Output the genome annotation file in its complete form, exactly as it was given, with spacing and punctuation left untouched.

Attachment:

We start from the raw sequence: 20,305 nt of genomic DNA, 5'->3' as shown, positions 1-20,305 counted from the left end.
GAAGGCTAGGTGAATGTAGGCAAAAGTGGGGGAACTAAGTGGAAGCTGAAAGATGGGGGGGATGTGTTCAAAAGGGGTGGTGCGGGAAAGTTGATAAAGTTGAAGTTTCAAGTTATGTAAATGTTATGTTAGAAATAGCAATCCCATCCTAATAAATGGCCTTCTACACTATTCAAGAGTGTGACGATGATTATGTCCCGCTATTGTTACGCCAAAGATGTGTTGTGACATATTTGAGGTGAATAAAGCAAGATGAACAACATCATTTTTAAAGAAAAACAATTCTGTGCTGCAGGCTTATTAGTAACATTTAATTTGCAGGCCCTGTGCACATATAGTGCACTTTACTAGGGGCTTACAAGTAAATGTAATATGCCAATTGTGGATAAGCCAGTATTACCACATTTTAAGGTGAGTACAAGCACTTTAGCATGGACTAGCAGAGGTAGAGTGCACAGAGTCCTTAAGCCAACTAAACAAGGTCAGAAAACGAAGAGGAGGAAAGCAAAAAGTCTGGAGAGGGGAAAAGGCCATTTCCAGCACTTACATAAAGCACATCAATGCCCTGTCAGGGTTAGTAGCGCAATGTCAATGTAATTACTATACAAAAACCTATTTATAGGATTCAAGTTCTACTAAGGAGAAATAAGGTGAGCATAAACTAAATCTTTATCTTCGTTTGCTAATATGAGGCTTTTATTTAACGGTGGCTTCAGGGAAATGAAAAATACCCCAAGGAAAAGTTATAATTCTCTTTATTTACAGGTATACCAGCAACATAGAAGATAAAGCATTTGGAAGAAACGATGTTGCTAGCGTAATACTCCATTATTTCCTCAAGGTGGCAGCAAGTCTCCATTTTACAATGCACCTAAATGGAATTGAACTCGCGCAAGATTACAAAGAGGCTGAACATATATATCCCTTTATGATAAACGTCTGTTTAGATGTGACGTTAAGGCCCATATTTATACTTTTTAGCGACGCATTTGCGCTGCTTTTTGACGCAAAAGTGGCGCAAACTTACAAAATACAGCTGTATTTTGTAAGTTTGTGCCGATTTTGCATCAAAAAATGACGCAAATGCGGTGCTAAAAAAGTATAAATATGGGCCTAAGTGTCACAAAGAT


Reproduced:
We start from the raw sequence: 20,305 nt of genomic DNA, 5'->3' as shown, positions 1-20,305 counted from the left end.
GAAGGCTAGGTGAATGTAGGCAAAAGTGGGGGAACTAAGTGGAAGCTGAAAGATGGGGGGGATGTGTTCAAAAGGGGTGGTGCGGGAAAGTTGATAAAGTTGAAGTTTCAAGTTATGTAAATGTTATGTTAGAAATAGCAATCCCATCCTAATAAATGGCCTTCTACACTATTCAAGAGTGTGACGATGATTATGTCCCGCTATTGTTACGCCAAAGATGTGTTGTGACATATTTGAGGTGAATAAAGCAAGATGAACAACATCATTTTTAAAGAAAAACAATTCTGTGCTGCAGGCTTATTAGTAACATTTAATTTGCAGGCCCTGTGCACATATAGTGCACTTTACTAGGGGCTTACAAGTAAATGTAATATGCCAATTGTGGATAAGCCAGTATTACCACATTTTAAGGTGAGTACAAGCACTTTAGCATGGACTAGCAGAGGTAGAGTGCACAGAGTCCTTAAGCCAACTAAACAAGGTCAGAAAACGAAGAGGAGGAAAGCAAAAAGTCTGGAGAGGGGAAAAGGCCATTTCCAGCACTTACATAAAGCACATCAATGCCCTGTCAGGGTTAGTAGCGCAATGTCAATGTAATTACTATACAAAAACCTATTTATAGGATTCAAGTTCTACTAAGGAGAAATAAGGTGAGCATAAACTAAATCTTTATCTTCGTTTGCTAATATGAGGCTTTTATTTAACGGTGGCTTCAGGGAAATGAAAAATACCCCAAGGAAAAGTTATAATTCTCTTTATTTACAGGTATACCAGCAACATAGAAGATAAAGCATTTGGAAGAAACGATGTTGCTAGCGTAATACTCCATTATTTCCTCAAGGTGGCAGCAAGTCTCCATTTTACAATGCACCTAAATGGAATTGAACTCGCGCAAGATTACAAAGAGGCTGAACATATATATCCCTTTATGATAAACGTCTGTTTAGATGTGACGTTAAGGCCCATATTTATACTTTTTAGCGACGCATTTGCGCTGCTTTTTGACGCAAAAGTGGCGCAAACTTACAAAATACAGCTGTATTTTGTAAGTTTGTGCCGATTTTGCATCAAAAAATGACGCAAATGCGGTGCTAAAAAAGTATAAATATGGGCCTAAGTGTCACAAAGAT